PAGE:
I'm not really sure what I want to write about, so this will be a "sit down and let it flow" entry. A lot has happened in the past month and I've had a paradigm shift or two in how I view the world, my life, that sort of thing.

For one thing, leaving behind my students and my schools was quite difficult. I knew it would be hard, but I made the choice to leave anyway. The kids never asked me why, though a few of them told me they wished I could stay. What was harder was the other teachers asking me why, and if I had requested to transfer. The truth is that I did, but not because of anything anyone at the schools did. My living situation and my work-life balance, was simply not one that could be sustained by me.

No matter what other people thought they were deciding for me, I had never intended that my appointment in north-eastern Japan would be permanent, and I don't think I had ever said that it would be. I'm not completely sure why I move around so much. Since high school graduation, this has been my thirteenth move. One of my best friends tells me I have a Romany soul. I don't know if that's true or not. Another friend told me, to be happy, to have what I'm searching for, I have to stop searching. That sounds a lot like "settling" to me, but on the other hand, I think there is something to be said in finding happiness in the journey, in wherever you are, rather than thinking that happiness can only come at the final destination. Another best friend has been trying to tell me that for a while.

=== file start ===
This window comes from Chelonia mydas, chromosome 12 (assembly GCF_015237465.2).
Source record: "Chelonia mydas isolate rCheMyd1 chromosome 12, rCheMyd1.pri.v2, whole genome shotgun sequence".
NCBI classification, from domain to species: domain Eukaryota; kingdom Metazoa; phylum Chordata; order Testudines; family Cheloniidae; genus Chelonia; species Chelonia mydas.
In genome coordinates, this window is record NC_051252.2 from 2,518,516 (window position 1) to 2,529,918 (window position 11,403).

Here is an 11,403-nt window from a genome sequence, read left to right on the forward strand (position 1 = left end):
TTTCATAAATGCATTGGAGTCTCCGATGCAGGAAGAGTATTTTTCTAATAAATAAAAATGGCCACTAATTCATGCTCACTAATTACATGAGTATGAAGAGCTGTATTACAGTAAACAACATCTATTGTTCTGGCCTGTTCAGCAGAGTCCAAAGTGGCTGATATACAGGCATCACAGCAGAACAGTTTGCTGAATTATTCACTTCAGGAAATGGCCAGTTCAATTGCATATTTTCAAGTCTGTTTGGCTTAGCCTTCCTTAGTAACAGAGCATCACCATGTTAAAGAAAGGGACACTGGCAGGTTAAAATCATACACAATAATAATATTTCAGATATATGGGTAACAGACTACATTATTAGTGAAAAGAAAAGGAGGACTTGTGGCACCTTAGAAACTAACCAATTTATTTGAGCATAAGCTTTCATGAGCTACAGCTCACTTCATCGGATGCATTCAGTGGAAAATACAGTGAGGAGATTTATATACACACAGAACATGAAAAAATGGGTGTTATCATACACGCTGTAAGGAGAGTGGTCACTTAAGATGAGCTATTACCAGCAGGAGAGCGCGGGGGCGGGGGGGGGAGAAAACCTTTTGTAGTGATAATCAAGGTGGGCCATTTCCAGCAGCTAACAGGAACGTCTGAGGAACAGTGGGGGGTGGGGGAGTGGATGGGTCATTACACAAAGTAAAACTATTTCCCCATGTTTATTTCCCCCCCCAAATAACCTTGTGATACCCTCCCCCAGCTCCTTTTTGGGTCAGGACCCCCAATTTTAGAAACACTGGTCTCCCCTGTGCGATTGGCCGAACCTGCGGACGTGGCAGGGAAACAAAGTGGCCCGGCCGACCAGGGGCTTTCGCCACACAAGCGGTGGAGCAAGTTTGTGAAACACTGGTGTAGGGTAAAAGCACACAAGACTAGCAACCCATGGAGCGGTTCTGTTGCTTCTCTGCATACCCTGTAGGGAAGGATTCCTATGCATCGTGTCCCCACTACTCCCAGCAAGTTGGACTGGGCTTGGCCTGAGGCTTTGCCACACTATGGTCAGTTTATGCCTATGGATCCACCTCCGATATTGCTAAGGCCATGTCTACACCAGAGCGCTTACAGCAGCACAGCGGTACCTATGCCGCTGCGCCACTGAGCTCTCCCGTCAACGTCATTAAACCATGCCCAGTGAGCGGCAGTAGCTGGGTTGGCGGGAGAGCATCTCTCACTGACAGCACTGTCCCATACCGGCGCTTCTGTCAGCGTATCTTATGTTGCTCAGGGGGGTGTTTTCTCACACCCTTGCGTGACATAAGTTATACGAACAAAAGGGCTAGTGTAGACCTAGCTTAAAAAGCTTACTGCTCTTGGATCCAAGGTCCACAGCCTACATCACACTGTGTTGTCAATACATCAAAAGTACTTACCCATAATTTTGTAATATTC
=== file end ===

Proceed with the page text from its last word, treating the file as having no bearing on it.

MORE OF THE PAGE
Another friend I met up with while I was home over winter break (in the US) told me to stop assigning "good" and "bad" to things and events, and view them instead as whether they cause pain, blood, physical harm, and sort them based on that criteria into positive and negative. I have for a while been trying to apply the logic "did anyone die? No? Then nothing all that bad has happened." But as my friend reminded me, thinking of a cool philosophical phrase and actually enabling it in your psyche are two different things.